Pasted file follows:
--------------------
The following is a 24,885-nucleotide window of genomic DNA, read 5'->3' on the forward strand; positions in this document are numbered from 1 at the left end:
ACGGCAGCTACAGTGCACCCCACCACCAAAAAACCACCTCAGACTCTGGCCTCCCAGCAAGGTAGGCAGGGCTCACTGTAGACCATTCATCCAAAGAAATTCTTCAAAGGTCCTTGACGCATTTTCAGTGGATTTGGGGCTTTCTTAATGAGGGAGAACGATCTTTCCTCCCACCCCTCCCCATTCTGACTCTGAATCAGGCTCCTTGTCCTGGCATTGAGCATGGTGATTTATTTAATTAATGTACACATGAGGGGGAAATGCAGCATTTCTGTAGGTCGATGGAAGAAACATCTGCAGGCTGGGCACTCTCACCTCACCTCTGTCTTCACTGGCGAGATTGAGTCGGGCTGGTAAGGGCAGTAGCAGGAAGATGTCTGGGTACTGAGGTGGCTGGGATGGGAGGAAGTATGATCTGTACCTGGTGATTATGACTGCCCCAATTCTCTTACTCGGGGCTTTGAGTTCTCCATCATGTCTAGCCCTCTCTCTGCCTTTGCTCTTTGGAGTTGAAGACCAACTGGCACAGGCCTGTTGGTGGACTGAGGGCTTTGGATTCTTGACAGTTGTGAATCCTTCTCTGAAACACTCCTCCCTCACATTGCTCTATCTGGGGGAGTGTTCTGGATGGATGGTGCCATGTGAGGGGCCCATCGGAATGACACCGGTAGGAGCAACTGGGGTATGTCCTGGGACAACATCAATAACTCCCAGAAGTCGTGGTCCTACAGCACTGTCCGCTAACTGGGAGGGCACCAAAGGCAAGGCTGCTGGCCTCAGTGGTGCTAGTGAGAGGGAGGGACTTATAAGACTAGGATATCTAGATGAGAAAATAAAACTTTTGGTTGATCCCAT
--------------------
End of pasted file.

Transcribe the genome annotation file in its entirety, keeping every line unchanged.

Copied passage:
The following is a 24,885-nucleotide window of genomic DNA, read 5'->3' on the forward strand; positions in this document are numbered from 1 at the left end:
ACGGCAGCTACAGTGCACCCCACCACCAAAAAACCACCTCAGACTCTGGCCTCCCAGCAAGGTAGGCAGGGCTCACTGTAGACCATTCATCCAAAGAAATTCTTCAAAGGTCCTTGACGCATTTTCAGTGGATTTGGGGCTTTCTTAATGAGGGAGAACGATCTTTCCTCCCACCCCTCCCCATTCTGACTCTGAATCAGGCTCCTTGTCCTGGCATTGAGCATGGTGATTTATTTAATTAATGTACACATGAGGGGGAAATGCAGCATTTCTGTAGGTCGATGGAAGAAACATCTGCAGGCTGGGCACTCTCACCTCACCTCTGTCTTCACTGGCGAGATTGAGTCGGGCTGGTAAGGGCAGTAGCAGGAAGATGTCTGGGTACTGAGGTGGCTGGGATGGGAGGAAGTATGATCTGTACCTGGTGATTATGACTGCCCCAATTCTCTTACTCGGGGCTTTGAGTTCTCCATCATGTCTAGCCCTCTCTCTGCCTTTGCTCTTTGGAGTTGAAGACCAACTGGCACAGGCCTGTTGGTGGACTGAGGGCTTTGGATTCTTGACAGTTGTGAATCCTTCTCTGAAACACTCCTCCCTCACATTGCTCTATCTGGGGGAGTGTTCTGGATGGATGGTGCCATGTGAGGGGCCCATCGGAATGACACCGGTAGGAGCAACTGGGGTATGTCCTGGGACAACATCAATAACTCCCAGAAGTCGTGGTCCTACAGCACTGTCCGCTAACTGGGAGGGCACCAAAGGCAAGGCTGCTGGCCTCAGTGGTGCTAGTGAGAGGGAGGGACTTATAAGACTAGGATATCTAGATGAGAAAATAAAACTTTTGGTTGATCCCAT